Scores of refugees have died attempting to reach European territory. Now, a group of European journalists has found that the EU's lure claims a higher number of casualties than previously thought.
In October 2013, 360 migrants drowned off the coast of the Italian island of Lampedusa. In February of this year, 15 people died attempting to swim to the Spanish enclave Ceuta in Marocco. It is usually prominent cases like these that draw public attention to the refugee tragedies that take place on the EU's borders.
But the tragedies don't stop happening when no one is looking. There is hardly any information or any reliable data about how many people die on their way to Europe in an overcrowded refugee boat on the Mediterranean Sea or in an attempt to cross one of the border fences, which are supposed to keep migrants out of Spanish enclaves in Africa. In order to provide such numbers, a group of journalists from various European countries has now attempted to collate data from all the known cases.
One source of the information in the so-called Migrant Files is UNITED for Intercultural Action, a network of 560 international NGOs. "When we first started we thought our work would mainly be to check the data and aggregate it," explained French journalist Nicolas Kayser-Bril.
"And when we put the two databases together we realized that many of the events were in one but not in the other, which meant that the actual number of casualties was much higher than what any one of these databases was claiming," he said, explaining that they then also began to use data from other public sources, including newspaper reports.
The research showed that over 23,000 refugees had died or gone missing since the beginning of the century, which is over 5,000 more victims than had been previously assumed.
But according to the EU Commission, these numbers aren't new. "As for the figures, frankly I don't see any discrepancy or difference with the figures that we have consistently been estimating," said Michele Cercone, the spokesperson for the EU Commissioner for Home Affairs Cecilia Malmström. According to Cercone, the EU had always pegged the number of migrant deaths to be around 20,000.
But Kayser-Bril disagrees. "We have been in touch with a number of officials at the EU level but also at the national level - and we know for a fact that no one has any idea of the number of people who died." Bril thinks that the number of victims is actually likely to be even higher than the number stated in the "Migrant Files," since so many cases have gone undocumented.
Contradictory EU policies
EU Commissioner Malmström may not see any new urgency in the numbers provided by the new research in the "Migrant Files," but her spokesperson Michele Cercone said that when it comes to EU migration policy these figures do confirm a need to take action.
"On the one hand, [that means opening] more channels for regular migration, to make sure that member states operate more resettlements in order to avoid that people who are in need of protection can avoid putting their life in the hands of debt merchants, who organize these deadly journeys," says Cercone. "And also, that we cooperate with the countries of origin and transit in order to dismantle the networks of criminals and smugglers who are behind these flows and who are often behind these tragedies," he explained. However, he also emphasized that the decision over whether to provide permanent asylum to refugees cannot be taken by the European Commission, but rests with each individual member state.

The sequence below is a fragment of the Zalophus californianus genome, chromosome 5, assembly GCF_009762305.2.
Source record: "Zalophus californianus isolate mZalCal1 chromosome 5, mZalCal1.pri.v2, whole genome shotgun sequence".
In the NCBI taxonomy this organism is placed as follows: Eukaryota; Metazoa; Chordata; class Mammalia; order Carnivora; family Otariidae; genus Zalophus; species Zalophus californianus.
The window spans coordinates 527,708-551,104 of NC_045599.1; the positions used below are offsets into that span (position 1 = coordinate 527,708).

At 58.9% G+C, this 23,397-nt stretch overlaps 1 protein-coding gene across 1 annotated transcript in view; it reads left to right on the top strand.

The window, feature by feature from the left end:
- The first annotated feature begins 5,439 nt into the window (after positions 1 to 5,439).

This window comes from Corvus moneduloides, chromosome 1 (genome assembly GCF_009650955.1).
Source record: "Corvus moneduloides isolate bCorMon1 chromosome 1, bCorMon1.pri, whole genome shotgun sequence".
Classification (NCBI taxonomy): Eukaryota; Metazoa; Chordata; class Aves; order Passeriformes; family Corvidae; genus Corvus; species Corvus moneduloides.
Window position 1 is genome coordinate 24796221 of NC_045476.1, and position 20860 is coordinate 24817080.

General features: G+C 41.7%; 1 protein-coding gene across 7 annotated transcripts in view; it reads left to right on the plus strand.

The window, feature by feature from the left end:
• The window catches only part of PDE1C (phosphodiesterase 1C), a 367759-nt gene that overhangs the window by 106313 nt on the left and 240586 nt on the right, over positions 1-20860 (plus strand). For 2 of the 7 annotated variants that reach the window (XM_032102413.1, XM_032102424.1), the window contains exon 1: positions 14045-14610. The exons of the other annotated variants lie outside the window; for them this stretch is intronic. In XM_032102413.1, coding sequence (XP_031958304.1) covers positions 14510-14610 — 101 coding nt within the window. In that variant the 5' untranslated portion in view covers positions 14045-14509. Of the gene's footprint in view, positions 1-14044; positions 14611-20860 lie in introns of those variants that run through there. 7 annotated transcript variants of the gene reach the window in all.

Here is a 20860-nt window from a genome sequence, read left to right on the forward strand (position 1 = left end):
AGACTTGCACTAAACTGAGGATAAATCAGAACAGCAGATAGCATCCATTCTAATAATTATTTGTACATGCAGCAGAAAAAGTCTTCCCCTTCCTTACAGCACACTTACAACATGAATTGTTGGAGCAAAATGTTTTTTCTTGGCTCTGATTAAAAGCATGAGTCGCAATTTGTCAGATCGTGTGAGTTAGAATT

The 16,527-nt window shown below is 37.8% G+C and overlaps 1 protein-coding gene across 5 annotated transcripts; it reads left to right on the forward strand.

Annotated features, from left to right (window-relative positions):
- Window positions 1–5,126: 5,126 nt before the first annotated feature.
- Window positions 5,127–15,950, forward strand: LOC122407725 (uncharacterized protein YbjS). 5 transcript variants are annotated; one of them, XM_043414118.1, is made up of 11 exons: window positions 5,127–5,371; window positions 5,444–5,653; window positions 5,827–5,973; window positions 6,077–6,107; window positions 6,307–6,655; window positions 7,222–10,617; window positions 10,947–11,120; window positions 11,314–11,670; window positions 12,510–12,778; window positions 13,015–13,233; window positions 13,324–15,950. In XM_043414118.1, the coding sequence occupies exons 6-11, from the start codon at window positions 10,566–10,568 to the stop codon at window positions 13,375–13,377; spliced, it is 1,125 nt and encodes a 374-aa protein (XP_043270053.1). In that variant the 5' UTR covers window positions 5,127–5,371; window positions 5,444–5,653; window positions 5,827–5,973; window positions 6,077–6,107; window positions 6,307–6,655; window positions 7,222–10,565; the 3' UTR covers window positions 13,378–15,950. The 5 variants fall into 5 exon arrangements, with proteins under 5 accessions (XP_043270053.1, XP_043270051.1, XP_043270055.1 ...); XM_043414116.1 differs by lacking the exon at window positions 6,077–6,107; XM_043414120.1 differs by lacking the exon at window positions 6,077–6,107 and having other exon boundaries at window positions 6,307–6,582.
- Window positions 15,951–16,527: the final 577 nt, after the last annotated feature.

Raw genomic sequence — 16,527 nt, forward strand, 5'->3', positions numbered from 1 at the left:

The EU's refugee policy has been contradictory for a long time. On the one hand, the EU has repeatedly flagged the importance of protecting the lives of refugees. On the other hand, individual member states are usually interested in sealing themselves off from refugees trying to cross their borders as effectively as possible. One of the newest technologies for sealing EU borders is the "Eurosur" system, in which surveillance drones or satellite systems ensure that migrants can't cross into European territory in the first place. That's why the EU has often been referred to as "Fortress Europe."
Saving refugees or saving the EU from them?
The same contradiction is also evident in the official mission of the European Union border agency Frontex: on the one hand the agency is supposed to protect Europe's coast against migrants, while also helping to save refugees in distress at sea.
"In the end, Frontex's mission is to organize keeping migrants out," says Ska Keller, the German Green party's member of the European Parliament. "If we really want to save people, then we have to create legal ways for migrants to come to Europe."
Geert Ates from UNITED for Intercultural Action agrees. "The refugees will always come, no matter what routes they use. But the question is, how dangerous the route is, and how many people die taking it."
Ates is hardly hopeful that the EU will change its refugee policy, however, he says: "The most important thing for them is to seal off the borders. If we want to change something, we have to do it on a national level, in the member states."
The member states were rather reserved about the issue at the EU-Africa summit, which was held at the beginning of April. All the African and EU heads of state agreed that refugee tragedies like the one in Lampedusa must be prevented in the future. But no concrete statements were made on how many refugees the individual EU states would provide asylum to in future.